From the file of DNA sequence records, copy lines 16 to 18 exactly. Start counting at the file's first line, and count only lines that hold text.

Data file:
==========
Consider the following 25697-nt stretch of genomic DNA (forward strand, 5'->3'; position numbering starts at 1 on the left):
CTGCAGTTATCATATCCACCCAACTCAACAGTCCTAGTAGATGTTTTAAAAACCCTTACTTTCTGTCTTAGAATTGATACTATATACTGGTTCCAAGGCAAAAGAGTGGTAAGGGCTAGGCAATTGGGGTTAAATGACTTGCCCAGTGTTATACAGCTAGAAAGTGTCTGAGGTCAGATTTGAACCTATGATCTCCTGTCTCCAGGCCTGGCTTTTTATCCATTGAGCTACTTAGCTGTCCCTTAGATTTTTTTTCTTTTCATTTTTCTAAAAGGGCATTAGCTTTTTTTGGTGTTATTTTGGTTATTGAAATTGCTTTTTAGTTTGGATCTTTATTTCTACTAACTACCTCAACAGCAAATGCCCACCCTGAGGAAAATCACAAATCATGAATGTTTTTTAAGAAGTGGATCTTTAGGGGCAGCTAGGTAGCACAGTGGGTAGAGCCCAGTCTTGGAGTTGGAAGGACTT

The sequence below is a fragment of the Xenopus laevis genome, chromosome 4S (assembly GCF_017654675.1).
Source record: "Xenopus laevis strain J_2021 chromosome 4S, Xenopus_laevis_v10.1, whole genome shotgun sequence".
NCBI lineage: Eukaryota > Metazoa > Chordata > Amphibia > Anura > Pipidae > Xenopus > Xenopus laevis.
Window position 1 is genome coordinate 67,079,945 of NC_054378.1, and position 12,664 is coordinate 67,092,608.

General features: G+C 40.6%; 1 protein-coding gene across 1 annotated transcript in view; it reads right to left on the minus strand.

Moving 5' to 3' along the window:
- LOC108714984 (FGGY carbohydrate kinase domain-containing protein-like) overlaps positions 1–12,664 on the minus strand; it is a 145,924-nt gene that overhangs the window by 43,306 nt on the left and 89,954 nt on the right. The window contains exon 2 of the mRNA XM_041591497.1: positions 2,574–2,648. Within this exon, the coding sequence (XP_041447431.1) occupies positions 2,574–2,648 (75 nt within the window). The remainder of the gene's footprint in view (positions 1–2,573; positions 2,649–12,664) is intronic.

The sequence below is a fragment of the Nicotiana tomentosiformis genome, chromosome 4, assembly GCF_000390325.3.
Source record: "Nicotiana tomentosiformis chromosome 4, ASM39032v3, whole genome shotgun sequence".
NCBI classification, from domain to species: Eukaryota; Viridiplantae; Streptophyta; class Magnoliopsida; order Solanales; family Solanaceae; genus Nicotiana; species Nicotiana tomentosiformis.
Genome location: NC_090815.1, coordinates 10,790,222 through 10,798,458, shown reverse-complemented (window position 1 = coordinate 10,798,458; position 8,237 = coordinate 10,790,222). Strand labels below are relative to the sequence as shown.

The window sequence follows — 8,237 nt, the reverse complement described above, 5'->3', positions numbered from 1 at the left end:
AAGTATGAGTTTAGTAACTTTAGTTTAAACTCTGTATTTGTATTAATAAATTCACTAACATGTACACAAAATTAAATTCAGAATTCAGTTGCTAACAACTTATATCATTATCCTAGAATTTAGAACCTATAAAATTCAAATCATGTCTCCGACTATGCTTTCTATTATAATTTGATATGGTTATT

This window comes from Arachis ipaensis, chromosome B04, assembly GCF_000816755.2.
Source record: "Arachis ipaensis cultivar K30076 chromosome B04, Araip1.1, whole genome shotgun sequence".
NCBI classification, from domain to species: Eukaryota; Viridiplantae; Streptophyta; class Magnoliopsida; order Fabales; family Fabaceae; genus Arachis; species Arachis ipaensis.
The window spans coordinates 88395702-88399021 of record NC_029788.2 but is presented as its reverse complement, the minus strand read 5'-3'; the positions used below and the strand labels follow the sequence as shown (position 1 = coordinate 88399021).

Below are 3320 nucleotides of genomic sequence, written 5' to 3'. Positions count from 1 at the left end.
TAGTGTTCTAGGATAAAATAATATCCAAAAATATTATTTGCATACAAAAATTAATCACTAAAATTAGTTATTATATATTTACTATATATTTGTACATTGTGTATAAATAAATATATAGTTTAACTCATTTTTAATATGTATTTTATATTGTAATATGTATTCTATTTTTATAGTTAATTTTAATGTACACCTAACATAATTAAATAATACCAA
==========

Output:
This window comes from Arachis ipaensis, chromosome B04, assembly GCF_000816755.2.
Source record: "Arachis ipaensis cultivar K30076 chromosome B04, Araip1.1, whole genome shotgun sequence".
NCBI classification, from domain to species: Eukaryota; Viridiplantae; Streptophyta; class Magnoliopsida; order Fabales; family Fabaceae; genus Arachis; species Arachis ipaensis.